Living around Penang, it’s always been a misconception that snorkelling or scuba diving is not possible with the excuse that the water is not clear blue or there isn’t much coral around. With little expectation, travel writer ‘Wanderosh’ ventured out to some of the lesser-known islands in the Strait of Malacca with Hidden Malaysia.
An hour’s ride from the northern tip of Penang lies three secluded islands that are relatively untouched by tourists. Nestled between Penang and Langkawi within the Yan district of Kedah, these islands are easily overlooked. White sand beaches, flanked by clear emerald coloured water, reward those who dare to venture out to Bidan, Song Song and Telur Islands.
As I lay on the soft sandy beach, with the calls of songbirds emanating from the nearby lush tropical forest, and the soothing sounds of lapping waves and all around, I looked around to check – yet again – that had this piece of paradise all to myself.
As beautiful as the area is above sea level, the real secret lies below the surface. Each island is surrounded by beautiful coral reefs teeming with schools off fish. As the boat pulled into each island, one can’t help but be awed by the beauty that lay just below the surface. The water is so clear that you can see the coral formations and variety of marine life from the boat.
Located 17 nautical miles north from Penang, this island was a holiday spot for the Australian Defense force personnel and their families back in the 70s and 80s. The Royal Australian Air Force used Butterworth as an air force base in the late 1950s during the Cold War, so during the weekend the remote location of Bidan Island formed a perfect a getaway for the families.
This is the only other island within the Yan district that has human inhabitants – to this day. This island is traditionally used by fishermen as a layover and shelter on long trips out at sea but there is a small eco-tourism group that offer accommodation with very basic amenities to those who wish to spend more time on the island to help conserve and keep its eco system healthy.
Song Song Island
This island has some of the best coral systems among the three and it’s hard to believe as the Royal Australian Air Force used it as a missile testing ground in the 50s. The island has been closed off to public for many years until 2008 where the location, somewhat guarded by locals, is known to fishing enthusiasts and fishermen.
As it was kept close to public for years, well after being used as a target practice range, the corals have had a chance to grow. As I snorkelled exploring the reef, it was amazing to see hard coral in green, yellow and blue populate the seabed. Clusters of anemone with families of clownfish are dotted along the seabed while crabs can be seen hiding between the corals feeding themselves – it’s a sure sign that the marine eco-system here is healthy and coming back to abundance.
A relatively rocky outcrop with a burst of tropical forest and a short stretch of sandy white beach, this is the smallest of the three islands. The only remnants of any human activity are in the form of building foundations, of what I assume used to be a guard post.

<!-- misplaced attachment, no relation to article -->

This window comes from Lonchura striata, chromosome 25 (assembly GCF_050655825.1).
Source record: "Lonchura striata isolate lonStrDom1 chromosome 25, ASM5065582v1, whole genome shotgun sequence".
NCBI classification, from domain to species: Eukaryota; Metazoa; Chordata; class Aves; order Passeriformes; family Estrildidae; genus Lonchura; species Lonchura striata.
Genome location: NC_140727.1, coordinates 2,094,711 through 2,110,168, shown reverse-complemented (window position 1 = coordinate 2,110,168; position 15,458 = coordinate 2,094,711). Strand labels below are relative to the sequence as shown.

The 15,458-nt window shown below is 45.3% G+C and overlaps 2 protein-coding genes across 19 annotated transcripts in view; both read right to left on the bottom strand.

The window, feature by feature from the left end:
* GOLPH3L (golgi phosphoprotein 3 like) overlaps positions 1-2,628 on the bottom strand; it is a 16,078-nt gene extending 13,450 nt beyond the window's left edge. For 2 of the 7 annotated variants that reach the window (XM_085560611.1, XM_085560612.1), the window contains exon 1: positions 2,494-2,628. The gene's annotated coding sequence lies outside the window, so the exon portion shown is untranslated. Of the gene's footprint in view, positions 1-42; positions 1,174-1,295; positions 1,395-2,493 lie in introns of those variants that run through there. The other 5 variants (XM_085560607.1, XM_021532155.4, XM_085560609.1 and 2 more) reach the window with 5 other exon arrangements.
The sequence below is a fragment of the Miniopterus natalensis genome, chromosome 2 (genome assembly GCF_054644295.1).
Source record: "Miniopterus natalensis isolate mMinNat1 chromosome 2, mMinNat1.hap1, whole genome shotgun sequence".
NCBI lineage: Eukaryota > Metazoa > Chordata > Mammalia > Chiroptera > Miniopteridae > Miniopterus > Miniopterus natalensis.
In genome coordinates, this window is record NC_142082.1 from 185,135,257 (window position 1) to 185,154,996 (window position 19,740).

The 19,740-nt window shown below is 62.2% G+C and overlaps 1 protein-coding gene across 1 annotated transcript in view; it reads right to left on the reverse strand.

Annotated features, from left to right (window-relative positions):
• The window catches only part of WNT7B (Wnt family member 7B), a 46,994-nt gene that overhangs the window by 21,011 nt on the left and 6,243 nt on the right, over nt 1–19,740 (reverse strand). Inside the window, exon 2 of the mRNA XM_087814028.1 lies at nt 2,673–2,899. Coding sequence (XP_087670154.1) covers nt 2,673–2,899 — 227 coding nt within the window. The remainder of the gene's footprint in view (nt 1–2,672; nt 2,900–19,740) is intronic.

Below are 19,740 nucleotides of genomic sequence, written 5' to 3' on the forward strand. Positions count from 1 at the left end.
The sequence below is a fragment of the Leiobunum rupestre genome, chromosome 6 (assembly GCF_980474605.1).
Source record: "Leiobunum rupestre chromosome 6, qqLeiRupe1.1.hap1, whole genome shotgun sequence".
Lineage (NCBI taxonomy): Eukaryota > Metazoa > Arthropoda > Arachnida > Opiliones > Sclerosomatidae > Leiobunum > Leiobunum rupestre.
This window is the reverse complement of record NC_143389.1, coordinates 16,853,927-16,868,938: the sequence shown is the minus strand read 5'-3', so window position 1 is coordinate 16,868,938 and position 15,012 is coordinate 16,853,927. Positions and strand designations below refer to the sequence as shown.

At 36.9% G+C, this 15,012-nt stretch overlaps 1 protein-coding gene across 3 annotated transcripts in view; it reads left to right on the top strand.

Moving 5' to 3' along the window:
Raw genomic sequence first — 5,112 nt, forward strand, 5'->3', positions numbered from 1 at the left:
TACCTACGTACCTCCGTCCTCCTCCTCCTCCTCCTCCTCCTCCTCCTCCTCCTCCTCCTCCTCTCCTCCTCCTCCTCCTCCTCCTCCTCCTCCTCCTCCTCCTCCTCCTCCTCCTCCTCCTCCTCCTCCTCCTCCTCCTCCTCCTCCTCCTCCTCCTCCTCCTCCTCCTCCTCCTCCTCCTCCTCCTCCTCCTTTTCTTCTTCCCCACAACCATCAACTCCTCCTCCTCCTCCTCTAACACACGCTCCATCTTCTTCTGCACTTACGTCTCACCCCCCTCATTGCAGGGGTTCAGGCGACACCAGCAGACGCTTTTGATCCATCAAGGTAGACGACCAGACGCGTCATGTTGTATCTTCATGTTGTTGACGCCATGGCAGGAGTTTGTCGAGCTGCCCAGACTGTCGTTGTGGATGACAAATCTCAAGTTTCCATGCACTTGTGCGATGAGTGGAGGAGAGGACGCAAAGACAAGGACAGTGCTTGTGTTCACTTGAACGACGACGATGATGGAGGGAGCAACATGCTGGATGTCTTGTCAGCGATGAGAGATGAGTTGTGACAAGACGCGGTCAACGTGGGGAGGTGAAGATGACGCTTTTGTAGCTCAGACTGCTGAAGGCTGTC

The waters here are just as beautiful, and you’re able to see larger clusters of soft corals compared to the other two islands. As you go from one island to the next, you’ll see schools of needlefish, crabs, damsel-fish, clownfish, moorish idol, copper-band fish, big-eyed snapper, sea urchins and not forgetting the sea cucumbers, to name a few. If you’re lucky, you’ll be able to see dolphins breaking water during migration season.
Hidden Malaysia, the tour company that took me around the islands, settled on Telur Island to set up the barbecue-picnic. While waiting on lunch, I feasted my eyes on the picturesque view of mount Jerai in the distance perfectly framed by the sky and sea.
You can’t ask for a better way to spend a Sunday afternoon that sitting under the shade of a tree, with a beautiful picnic spread, on a stretch of white-powdery-sand beach, listening to the sound of the waves crashing – it was heavenly. And there was no other soul around except us.
Before the day was over, I tried my ‘hand’ at knee boarding. Apart from snorkelling, Hidden Malaysia also provides water activities for the adrenaline junkies. Knee boarding may sound easy compared to wakeboarding, but it’s a challenge to keep your balance while trying to mount the board that’s already cruising at a slow steady speed. But once you’re on the board kneeling and strapped in, it’s a fun ride surfing waves!
These islands in the north a worth a visit. If you are in Penang and are in dire need to be in the water without the fear of jellyfish, then head out to these islands. You won’t be disappointed!
Hidden Malaysia, run by Falk and Stefanie, provide day trips from Penang Island to Bidan, Song Song and Telur Islands. Their powerboat will get you to these islands within an hour. Apart from the snorkel tour, they provide activities such as wake boarding, wake surfing, knee boarding, and donut rides for the thrill seekers.
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